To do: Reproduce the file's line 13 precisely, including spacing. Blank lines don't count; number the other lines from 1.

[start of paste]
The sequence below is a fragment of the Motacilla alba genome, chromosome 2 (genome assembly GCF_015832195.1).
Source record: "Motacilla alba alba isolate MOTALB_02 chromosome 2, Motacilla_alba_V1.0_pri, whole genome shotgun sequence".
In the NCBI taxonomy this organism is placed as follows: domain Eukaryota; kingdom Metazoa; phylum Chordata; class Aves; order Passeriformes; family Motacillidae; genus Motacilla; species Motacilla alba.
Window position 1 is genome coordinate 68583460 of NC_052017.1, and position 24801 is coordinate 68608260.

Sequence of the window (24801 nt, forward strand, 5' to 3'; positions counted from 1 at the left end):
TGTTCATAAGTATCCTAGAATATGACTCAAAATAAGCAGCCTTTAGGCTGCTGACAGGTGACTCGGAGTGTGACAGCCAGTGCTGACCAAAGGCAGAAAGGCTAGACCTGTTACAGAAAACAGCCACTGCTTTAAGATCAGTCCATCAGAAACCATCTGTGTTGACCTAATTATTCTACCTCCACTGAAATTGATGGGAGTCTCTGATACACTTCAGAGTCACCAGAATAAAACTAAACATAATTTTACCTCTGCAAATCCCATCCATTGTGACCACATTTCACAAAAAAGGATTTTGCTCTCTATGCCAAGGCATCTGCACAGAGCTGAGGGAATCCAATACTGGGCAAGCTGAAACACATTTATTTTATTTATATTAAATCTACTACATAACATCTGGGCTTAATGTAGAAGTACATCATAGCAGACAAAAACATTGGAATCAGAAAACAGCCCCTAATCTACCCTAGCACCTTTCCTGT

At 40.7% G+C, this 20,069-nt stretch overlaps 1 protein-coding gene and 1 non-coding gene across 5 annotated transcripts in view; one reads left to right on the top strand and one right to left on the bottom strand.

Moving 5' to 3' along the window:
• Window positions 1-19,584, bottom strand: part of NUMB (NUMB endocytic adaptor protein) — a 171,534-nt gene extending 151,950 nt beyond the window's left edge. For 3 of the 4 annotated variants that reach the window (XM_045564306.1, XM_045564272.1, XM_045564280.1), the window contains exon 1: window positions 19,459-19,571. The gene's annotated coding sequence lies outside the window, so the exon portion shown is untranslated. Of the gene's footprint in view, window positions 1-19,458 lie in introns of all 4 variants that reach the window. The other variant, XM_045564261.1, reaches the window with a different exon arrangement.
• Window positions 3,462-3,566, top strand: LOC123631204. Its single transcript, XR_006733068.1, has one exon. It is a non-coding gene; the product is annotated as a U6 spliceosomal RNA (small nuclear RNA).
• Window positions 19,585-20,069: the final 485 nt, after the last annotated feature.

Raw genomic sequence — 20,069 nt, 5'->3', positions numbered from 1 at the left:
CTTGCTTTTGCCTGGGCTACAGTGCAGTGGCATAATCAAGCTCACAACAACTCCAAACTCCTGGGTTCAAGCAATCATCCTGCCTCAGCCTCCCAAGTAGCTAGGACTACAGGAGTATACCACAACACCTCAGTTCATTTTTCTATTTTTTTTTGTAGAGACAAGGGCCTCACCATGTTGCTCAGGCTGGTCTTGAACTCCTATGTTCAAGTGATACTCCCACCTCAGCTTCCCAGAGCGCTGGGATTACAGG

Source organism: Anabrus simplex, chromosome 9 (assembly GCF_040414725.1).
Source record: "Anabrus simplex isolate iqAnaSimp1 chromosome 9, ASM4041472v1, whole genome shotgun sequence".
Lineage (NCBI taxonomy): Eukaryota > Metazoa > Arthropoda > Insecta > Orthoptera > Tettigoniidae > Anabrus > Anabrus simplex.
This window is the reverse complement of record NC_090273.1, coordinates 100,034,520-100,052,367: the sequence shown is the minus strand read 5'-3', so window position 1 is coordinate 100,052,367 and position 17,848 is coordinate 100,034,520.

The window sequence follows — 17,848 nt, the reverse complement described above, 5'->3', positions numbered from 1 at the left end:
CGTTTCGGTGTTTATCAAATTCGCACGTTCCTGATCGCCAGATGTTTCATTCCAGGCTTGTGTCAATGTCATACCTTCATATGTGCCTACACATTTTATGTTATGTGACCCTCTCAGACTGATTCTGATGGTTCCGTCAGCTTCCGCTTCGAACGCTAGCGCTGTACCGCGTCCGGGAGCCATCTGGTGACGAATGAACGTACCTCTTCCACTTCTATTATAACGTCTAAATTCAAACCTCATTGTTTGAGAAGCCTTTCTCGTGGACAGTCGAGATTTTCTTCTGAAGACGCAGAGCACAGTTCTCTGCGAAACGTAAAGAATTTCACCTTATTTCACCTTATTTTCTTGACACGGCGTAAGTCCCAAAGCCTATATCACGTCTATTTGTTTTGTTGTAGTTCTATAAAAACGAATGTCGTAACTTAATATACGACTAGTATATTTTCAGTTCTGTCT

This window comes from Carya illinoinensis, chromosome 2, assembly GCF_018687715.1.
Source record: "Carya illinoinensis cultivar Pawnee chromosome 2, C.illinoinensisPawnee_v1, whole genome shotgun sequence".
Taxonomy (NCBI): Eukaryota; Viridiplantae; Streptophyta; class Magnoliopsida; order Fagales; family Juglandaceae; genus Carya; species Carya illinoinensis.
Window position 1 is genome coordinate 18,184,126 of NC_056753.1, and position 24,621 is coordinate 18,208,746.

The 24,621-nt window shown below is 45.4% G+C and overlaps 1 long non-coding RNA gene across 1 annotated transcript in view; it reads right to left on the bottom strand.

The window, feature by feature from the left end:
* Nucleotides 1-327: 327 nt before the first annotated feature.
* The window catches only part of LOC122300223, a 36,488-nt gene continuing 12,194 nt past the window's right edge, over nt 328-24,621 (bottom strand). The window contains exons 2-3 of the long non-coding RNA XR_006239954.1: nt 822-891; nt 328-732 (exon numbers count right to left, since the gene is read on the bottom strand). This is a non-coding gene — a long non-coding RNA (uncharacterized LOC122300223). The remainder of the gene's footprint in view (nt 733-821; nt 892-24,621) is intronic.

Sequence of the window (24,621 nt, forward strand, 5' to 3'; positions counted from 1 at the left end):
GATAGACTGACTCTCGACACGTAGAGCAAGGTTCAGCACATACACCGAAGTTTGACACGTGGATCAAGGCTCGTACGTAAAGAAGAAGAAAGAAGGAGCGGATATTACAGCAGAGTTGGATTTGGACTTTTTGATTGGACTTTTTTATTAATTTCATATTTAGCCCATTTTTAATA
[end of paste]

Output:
CTTGCTTTTGCCTGGGCTACAGTGCAGTGGCATAATCAAGCTCACAACAACTCCAAACTCCTGGGTTCAAGCAATCATCCTGCCTCAGCCTCCCAAGTAGCTAGGACTACAGGAGTATACCACAACACCTCAGTTCATTTTTCTATTTTTTTTTGTAGAGACAAGGGCCTCACCATGTTGCTCAGGCTGGTCTTGAACTCCTATGTTCAAGTGATACTCCCACCTCAGCTTCCCAGAGCGCTGGGATTACAGG